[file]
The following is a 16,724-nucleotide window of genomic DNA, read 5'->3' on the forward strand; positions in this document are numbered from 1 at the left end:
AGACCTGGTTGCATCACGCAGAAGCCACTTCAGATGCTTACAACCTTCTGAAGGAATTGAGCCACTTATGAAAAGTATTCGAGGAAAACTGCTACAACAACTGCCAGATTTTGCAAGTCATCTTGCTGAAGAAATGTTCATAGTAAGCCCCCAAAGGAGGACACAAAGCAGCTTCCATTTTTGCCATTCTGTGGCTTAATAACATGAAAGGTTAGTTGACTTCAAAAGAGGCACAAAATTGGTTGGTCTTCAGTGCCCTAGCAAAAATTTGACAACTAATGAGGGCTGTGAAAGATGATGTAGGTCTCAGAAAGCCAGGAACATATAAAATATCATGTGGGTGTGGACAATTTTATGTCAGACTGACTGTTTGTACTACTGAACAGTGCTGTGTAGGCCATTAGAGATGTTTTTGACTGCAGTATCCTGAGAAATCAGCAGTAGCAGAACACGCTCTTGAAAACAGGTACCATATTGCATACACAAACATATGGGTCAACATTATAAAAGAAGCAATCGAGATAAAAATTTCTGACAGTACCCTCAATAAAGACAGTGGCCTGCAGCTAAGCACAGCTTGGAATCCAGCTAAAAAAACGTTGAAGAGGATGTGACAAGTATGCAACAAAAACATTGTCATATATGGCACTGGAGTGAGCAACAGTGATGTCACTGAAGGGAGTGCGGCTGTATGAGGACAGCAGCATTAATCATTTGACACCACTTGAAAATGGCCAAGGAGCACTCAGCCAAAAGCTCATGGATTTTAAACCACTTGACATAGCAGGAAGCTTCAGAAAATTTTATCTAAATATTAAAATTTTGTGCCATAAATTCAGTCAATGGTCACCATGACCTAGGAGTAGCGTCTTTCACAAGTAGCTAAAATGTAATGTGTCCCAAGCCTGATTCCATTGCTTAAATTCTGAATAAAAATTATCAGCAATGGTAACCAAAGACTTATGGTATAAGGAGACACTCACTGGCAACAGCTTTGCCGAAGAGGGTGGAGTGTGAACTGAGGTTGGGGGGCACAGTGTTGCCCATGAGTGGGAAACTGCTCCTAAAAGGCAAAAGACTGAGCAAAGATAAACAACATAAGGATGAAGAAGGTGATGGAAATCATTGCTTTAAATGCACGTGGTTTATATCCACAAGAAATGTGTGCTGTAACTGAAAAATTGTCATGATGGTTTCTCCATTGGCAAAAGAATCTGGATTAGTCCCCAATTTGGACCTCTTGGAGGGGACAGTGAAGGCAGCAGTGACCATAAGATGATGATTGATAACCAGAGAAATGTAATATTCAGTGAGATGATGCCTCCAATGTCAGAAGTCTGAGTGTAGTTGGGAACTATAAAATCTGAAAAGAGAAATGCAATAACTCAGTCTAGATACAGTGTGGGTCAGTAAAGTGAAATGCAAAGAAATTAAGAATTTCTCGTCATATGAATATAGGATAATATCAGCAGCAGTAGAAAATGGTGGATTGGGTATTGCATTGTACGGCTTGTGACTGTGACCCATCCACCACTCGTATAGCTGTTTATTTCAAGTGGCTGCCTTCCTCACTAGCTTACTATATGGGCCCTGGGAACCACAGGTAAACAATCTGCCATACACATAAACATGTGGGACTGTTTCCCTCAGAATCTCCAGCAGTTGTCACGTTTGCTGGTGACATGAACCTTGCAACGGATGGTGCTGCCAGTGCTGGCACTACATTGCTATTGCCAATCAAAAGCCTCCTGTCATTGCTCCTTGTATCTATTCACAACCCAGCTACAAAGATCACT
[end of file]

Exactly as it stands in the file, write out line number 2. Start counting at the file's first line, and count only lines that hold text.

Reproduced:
AGACCTGGTTGCATCACGCAGAAGCCACTTCAGATGCTTACAACCTTCTGAAGGAATTGAGCCACTTATGAAAAGTATTCGAGGAAAACTGCTACAACAACTGCCAGATTTTGCAAGTCATCTTGCTGAAGAAATGTTCATAGTAAGCCCCCAAAGGAGGACACAAAGCAGCTTCCATTTTTGCCATTCTGTGGCTTAATAACATGAAAGGTTAGTTGACTTCAAAAGAGGCACAAAATTGGTTGGTCTTCAGTGCCCTAGCAAAAATTTGACAACTAATGAGGGCTGTGAAAGATGATGTAGGTCTCAGAAAGCCAGGAACATATAAAATATCATGTGGGTGTGGACAATTTTATGTCAGACTGACTGTTTGTACTACTGAACAGTGCTGTGTAGGCCATTAGAGATGTTTTTGACTGCAGTATCCTGAGAAATCAGCAGTAGCAGAACACGCTCTTGAAAACAGGTACCATATTGCATACACAAACATATGGGTCAACATTATAAAAGAAGCAATCGAGATAAAAATTTCTGACAGTACCCTCAATAAAGACAGTGGCCTGCAGCTAAGCACAGCTTGGAATCCAGCTAAAAAAACGTTGAAGAGGATGTGACAAGTATGCAACAAAAACATTGTCATATATGGCACTGGAGTGAGCAACAGTGATGTCACTGAAGGGAGTGCGGCTGTATGAGGACAGCAGCATTAATCATTTGACACCACTTGAAAATGGCCAAGGAGCACTCAGCCAAAAGCTCATGGATTTTAAACCACTTGACATAGCAGGAAGCTTCAGAAAATTTTATCTAAATATTAAAATTTTGTGCCATAAATTCAGTCAATGGTCACCATGACCTAGGAGTAGCGTCTTTCACAAGTAGCTAAAATGTAATGTGTCCCAAGCCTGATTCCATTGCTTAAATTCTGAATAAAAATTATCAGCAATGGTAACCAAAGACTTATGGTATAAGGAGACACTCACTGGCAACAGCTTTGCCGAAGAGGGTGGAGTGTGAACTGAGGTTGGGGGGCACAGTGTTGCCCATGAGTGGGAAACTGCTCCTAAAAGGCAAAAGACTGAGCAAAGATAAACAACATAAGGATGAAGAAGGTGATGGAAATCATTGCTTTAAATGCACGTGGTTTATATCCACAAGAAATGTGTGCTGTAACTGAAAAATTGTCATGATGGTTTCTCCATTGGCAAAAGAATCTGGATTAGTCCCCAATTTGGACCTCTTGGAGGGGACAGTGAAGGCAGCAGTGACCATAAGATGATGATTGATAACCAGAGAAATGTAATATTCAGTGAGATGATGCCTCCAATGTCAGAAGTCTGAGTGTAGTTGGGAACTATAAAATCTGAAAAGAGAAATGCAATAACTCAGTCTAGATACAGTGTGGGTCAGTAAAGTGAAATGCAAAGAAATTAAGAATTTCTCGTCATATGAATATAGGATAATATCAGCAGCAGTAGAAAATGGTGGATTGGGTATTGCATTGTACGGCTTGTGACTGTGACCCATCCACCACTCGTATAGCTGTTTATTTCAAGTGGCTGCCTTCCTCACTAGCTTACTATATGGGCCCTGGGAACCACAGGTAAACAATCTGCCATACACATAAACATGTGGGACTGTTTCCCTCAGAATCTCCAGCAGTTGTCACGTTTGCTGGTGACATGAACCTTGCAACGGATGGTGCTGCCAGTGCTGGCACTACATTGCTATTGCCAATCAAAAGCCTCCTGTCATTGCTCCTTGTATCTATTCACAACCCAGCTACAAAGATCACT